I’m not always a fan of “Christian” music. But, while I was in college in the early 90’s, the Christian worship genre was really starting to take off. Gone were the hokey campfire choruses: they were replaced with thoughtful lyrics and an expectation that you would palpably meet God. (Some would say they’re still hokey.) During ths time, David Ruis’ songs like “Let Your Glory Fall” and “You Are Worthy Of My Praise” were helping us enter into God’s presence.
So I was understandably excited when I heard that David Ruis would be leading worship at the Vineyard conference I went to yesterday. I was ready for the old school jams, ready to be nostalgic about the good old days when faith was naive and zealous, as compared to the often confusing and world-spinning thing called faith I have today. But where I was expecting something familiar, I instead was plunged into foreign territory. I didn’t know that I’d be needing a passport.
Most notably, while we were singing a new, intimate song influenced heavily by Gregorian chant, the instruments peeled away so that all that was left was the soft drone of keyboard-produced male voices. It smelled more Buddhist than Gregorian. Then, confirming my suspicions, Ruis picked up a meditation bell and rang it four times, pausing in between each strike to let the vibrations bounce around the room.
I was jarred. As an Asian American, I know that sound. That shouldn’t be here, right? But I was confronted yet again about how small I make my faith and my God.
I like to consider myself open-minded, open to new avenues and expressions of faith. Perhaps in some pride or rebellion, I sometimes wear this attitude like a badge, letting the fundamentalists know that a new sheriff is in town. But there I was, like an old-timer raising a cane against rock music in the sanctuary yet forgetting that many melodies for my hymns were stolen from bar songs. I forgot that God is bigger than the sound of a stick striking metal — it’s just a sound. And that sound is being redeemed, a form of worship borrowed from another culture and reoriented back to God. Too often in history has our faith been taken for granted, unexamined in its cultural, Western European and Enlightenment wrappings, so that when we approach other cultures, we end up obliterating them with ours. But every culture has something of the image of God in it. And finding the God-planted story in other cultures will help each person get to walk with Jesus without having to reject their own communities. Instead of rejecting culture, Jesus redeems it.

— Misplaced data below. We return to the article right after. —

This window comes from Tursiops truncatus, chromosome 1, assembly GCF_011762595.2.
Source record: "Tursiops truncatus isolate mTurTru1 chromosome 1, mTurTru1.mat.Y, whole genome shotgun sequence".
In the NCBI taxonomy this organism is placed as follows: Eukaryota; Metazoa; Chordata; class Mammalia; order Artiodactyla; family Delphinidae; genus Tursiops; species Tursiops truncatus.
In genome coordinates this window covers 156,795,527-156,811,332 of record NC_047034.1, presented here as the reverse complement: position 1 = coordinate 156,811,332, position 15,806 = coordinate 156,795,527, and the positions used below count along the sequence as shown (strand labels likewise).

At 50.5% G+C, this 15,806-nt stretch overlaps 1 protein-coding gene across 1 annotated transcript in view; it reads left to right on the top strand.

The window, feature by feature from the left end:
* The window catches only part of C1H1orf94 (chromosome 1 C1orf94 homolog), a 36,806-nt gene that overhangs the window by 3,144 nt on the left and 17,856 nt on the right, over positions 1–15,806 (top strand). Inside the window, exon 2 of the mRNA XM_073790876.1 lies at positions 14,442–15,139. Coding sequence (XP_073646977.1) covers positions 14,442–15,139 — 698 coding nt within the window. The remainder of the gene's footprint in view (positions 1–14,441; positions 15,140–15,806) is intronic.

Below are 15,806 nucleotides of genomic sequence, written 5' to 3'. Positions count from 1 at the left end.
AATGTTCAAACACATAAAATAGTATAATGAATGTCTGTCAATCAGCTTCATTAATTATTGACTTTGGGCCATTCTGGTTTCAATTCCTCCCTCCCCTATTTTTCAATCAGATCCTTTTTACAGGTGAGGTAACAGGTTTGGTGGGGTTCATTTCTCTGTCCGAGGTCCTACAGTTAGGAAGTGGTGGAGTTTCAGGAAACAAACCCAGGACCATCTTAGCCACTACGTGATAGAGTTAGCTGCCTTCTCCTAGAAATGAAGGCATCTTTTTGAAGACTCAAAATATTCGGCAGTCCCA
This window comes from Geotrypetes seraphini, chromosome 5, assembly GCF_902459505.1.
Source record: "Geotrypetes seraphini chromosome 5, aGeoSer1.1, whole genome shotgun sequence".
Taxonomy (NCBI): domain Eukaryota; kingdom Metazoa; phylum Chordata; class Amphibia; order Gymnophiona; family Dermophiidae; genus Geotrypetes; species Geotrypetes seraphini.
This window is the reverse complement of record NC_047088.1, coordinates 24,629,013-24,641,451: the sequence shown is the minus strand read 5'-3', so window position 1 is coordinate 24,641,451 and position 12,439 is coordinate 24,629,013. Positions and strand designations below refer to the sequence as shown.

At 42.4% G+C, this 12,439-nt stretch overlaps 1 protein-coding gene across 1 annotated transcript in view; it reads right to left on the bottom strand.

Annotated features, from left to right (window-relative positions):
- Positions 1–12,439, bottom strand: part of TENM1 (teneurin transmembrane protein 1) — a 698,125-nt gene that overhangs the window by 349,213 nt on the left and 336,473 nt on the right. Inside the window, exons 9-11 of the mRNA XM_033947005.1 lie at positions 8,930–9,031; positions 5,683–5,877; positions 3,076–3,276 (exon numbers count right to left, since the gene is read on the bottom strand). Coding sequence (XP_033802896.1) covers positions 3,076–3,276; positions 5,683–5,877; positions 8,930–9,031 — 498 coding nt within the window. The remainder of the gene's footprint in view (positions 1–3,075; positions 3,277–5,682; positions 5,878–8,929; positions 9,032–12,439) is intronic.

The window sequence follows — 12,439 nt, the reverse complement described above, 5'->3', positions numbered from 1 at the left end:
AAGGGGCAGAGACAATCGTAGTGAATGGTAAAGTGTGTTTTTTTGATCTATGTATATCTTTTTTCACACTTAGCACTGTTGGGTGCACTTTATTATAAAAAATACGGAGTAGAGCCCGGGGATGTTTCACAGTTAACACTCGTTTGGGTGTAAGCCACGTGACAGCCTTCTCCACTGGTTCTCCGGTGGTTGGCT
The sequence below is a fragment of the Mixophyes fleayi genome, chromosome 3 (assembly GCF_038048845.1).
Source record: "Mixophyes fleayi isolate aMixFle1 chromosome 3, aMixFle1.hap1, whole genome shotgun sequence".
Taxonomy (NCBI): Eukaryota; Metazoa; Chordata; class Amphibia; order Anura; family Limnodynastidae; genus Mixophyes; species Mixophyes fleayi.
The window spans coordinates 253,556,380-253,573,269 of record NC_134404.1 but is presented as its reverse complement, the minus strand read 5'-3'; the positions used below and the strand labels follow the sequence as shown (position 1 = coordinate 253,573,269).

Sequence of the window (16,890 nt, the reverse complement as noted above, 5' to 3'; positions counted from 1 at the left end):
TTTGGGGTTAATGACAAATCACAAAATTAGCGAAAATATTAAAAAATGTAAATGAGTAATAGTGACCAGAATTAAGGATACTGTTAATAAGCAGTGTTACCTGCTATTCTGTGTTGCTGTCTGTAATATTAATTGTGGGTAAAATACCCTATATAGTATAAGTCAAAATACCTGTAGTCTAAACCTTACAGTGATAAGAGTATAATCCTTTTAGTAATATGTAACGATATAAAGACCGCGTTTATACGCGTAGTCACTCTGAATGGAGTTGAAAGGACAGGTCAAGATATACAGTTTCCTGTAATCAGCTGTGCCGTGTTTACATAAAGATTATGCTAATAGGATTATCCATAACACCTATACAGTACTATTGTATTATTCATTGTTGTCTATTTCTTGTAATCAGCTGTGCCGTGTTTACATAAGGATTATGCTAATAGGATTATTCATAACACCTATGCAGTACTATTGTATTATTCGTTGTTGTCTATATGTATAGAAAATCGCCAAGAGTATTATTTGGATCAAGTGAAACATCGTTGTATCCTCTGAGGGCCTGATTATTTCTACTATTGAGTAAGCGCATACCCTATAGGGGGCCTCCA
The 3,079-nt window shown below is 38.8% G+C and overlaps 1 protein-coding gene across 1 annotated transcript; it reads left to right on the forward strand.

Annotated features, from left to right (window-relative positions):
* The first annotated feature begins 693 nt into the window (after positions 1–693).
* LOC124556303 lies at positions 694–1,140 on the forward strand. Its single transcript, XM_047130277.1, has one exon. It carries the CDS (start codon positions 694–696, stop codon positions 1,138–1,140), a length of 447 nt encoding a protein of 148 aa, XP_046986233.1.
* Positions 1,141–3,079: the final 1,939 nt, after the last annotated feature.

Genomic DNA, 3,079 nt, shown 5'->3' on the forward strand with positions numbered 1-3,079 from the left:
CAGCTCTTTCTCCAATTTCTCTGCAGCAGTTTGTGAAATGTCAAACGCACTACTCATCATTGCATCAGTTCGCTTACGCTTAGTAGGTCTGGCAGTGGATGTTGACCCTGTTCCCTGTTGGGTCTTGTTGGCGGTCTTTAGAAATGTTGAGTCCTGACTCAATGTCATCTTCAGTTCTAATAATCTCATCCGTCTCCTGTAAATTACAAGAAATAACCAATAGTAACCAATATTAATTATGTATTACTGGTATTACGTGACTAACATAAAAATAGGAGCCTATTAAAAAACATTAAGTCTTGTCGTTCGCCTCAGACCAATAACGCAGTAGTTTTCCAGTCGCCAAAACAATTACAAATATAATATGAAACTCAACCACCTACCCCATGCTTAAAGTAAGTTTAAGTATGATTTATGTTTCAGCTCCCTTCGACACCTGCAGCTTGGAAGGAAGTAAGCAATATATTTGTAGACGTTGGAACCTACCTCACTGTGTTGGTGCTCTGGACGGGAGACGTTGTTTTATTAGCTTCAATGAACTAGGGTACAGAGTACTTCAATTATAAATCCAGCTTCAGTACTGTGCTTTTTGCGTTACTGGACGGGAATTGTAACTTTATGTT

So, that bell — that sound — was being transformed before my eyes yesterday. It has helped others meditate on spiritual realities in the past, even if another religion co-opted a cultural practice. Yesterday, however, it rang for him.